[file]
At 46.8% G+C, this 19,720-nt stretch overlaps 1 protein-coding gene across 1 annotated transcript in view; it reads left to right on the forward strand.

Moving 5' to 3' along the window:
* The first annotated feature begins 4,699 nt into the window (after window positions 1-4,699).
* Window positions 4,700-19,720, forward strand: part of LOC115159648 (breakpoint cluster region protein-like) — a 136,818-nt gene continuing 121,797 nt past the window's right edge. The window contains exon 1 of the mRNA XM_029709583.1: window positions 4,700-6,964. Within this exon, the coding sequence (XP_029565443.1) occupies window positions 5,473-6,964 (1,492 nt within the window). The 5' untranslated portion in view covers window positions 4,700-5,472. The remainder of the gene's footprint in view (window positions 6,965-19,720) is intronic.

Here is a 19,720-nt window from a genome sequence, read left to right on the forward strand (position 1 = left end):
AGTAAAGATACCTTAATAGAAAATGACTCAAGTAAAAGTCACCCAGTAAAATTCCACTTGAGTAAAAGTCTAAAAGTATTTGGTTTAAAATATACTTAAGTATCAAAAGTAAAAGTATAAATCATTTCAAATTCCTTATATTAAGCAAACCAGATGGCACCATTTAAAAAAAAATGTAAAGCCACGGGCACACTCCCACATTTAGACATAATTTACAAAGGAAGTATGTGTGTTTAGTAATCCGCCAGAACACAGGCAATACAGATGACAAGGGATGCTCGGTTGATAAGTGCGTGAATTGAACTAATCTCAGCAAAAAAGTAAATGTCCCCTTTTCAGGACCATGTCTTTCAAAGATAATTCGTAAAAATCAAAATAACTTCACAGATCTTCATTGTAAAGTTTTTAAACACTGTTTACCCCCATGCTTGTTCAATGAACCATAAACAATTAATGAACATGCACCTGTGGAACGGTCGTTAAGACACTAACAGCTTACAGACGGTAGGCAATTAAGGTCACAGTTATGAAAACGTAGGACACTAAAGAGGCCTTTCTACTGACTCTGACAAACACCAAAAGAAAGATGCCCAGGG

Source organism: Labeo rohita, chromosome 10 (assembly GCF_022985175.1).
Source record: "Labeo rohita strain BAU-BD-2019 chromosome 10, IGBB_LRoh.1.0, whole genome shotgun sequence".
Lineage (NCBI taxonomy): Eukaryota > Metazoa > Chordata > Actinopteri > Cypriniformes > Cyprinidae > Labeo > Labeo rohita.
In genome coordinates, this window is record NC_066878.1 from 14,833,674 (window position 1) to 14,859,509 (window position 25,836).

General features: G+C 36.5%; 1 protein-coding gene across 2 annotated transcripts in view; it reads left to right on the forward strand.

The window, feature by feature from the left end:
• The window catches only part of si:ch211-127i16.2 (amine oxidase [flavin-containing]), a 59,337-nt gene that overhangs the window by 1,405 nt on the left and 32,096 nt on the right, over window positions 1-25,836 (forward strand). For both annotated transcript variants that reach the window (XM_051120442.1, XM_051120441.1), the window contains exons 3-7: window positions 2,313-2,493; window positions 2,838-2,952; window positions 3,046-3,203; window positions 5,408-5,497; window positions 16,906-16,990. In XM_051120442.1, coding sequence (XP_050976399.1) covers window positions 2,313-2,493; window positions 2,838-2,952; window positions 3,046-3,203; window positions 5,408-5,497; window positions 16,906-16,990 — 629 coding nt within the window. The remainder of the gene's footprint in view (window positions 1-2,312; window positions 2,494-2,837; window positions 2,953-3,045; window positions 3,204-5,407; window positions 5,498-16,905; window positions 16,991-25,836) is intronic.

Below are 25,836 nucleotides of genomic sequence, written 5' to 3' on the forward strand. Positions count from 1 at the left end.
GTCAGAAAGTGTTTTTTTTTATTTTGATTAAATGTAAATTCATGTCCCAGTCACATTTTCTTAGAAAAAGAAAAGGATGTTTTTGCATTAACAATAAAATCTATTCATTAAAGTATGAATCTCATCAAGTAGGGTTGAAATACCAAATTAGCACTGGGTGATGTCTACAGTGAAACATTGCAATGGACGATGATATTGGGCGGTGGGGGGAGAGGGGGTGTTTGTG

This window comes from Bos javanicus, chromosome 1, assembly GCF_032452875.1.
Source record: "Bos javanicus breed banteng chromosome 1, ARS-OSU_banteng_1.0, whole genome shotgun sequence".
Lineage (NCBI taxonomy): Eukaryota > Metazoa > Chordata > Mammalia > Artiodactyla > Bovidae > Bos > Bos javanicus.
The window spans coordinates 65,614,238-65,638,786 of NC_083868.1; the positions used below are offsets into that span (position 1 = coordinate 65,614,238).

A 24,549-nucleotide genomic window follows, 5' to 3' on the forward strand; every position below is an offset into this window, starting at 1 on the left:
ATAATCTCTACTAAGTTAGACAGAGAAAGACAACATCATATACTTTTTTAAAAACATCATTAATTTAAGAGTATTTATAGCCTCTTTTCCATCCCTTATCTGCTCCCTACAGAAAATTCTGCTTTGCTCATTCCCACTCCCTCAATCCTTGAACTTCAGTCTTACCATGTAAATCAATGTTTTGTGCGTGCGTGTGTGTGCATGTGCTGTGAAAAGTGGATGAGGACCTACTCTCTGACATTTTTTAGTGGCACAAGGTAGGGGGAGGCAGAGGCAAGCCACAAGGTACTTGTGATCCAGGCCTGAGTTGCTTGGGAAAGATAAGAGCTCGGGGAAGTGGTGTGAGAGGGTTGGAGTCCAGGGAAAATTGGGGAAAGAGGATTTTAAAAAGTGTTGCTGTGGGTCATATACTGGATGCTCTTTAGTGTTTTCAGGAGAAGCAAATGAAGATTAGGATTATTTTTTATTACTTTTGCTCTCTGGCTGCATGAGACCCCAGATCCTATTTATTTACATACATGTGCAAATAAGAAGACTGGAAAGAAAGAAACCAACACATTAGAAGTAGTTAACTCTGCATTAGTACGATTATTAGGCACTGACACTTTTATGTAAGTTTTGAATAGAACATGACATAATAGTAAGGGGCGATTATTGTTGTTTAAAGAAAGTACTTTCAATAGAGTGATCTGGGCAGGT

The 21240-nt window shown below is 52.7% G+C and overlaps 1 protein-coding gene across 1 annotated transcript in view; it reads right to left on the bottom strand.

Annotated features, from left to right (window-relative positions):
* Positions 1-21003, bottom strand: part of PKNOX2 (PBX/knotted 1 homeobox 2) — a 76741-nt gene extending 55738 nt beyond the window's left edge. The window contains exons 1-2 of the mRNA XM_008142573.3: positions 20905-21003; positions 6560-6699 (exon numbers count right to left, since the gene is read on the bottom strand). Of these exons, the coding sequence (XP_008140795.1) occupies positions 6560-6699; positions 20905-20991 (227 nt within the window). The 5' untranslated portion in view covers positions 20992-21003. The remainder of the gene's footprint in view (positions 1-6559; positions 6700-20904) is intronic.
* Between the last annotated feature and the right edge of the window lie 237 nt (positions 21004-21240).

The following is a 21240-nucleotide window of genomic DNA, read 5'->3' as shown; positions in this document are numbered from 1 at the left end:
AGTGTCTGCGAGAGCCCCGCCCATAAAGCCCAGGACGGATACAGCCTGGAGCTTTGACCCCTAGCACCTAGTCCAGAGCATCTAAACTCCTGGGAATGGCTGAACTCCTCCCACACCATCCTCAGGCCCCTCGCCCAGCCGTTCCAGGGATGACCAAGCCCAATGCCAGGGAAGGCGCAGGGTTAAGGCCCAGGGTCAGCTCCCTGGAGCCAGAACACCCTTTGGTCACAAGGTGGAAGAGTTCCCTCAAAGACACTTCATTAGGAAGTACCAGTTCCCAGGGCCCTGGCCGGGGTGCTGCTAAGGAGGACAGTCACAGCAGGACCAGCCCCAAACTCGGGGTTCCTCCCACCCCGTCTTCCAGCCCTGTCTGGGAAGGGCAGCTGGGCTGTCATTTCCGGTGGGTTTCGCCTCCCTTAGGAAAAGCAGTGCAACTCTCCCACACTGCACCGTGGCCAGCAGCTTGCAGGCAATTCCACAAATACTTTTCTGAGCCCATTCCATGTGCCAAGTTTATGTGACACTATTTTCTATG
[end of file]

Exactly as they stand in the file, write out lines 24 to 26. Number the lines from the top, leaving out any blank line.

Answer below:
* Positions 1-21003, bottom strand: part of PKNOX2 (PBX/knotted 1 homeobox 2) — a 76741-nt gene extending 55738 nt beyond the window's left edge. The window contains exons 1-2 of the mRNA XM_008142573.3: positions 20905-21003; positions 6560-6699 (exon numbers count right to left, since the gene is read on the bottom strand). Of these exons, the coding sequence (XP_008140795.1) occupies positions 6560-6699; positions 20905-20991 (227 nt within the window). The 5' untranslated portion in view covers positions 20992-21003. The remainder of the gene's footprint in view (positions 1-6559; positions 6700-20904) is intronic.
* Between the last annotated feature and the right edge of the window lie 237 nt (positions 21004-21240).

The following is a 21240-nucleotide window of genomic DNA, read 5'->3' as shown; positions in this document are numbered from 1 at the left end: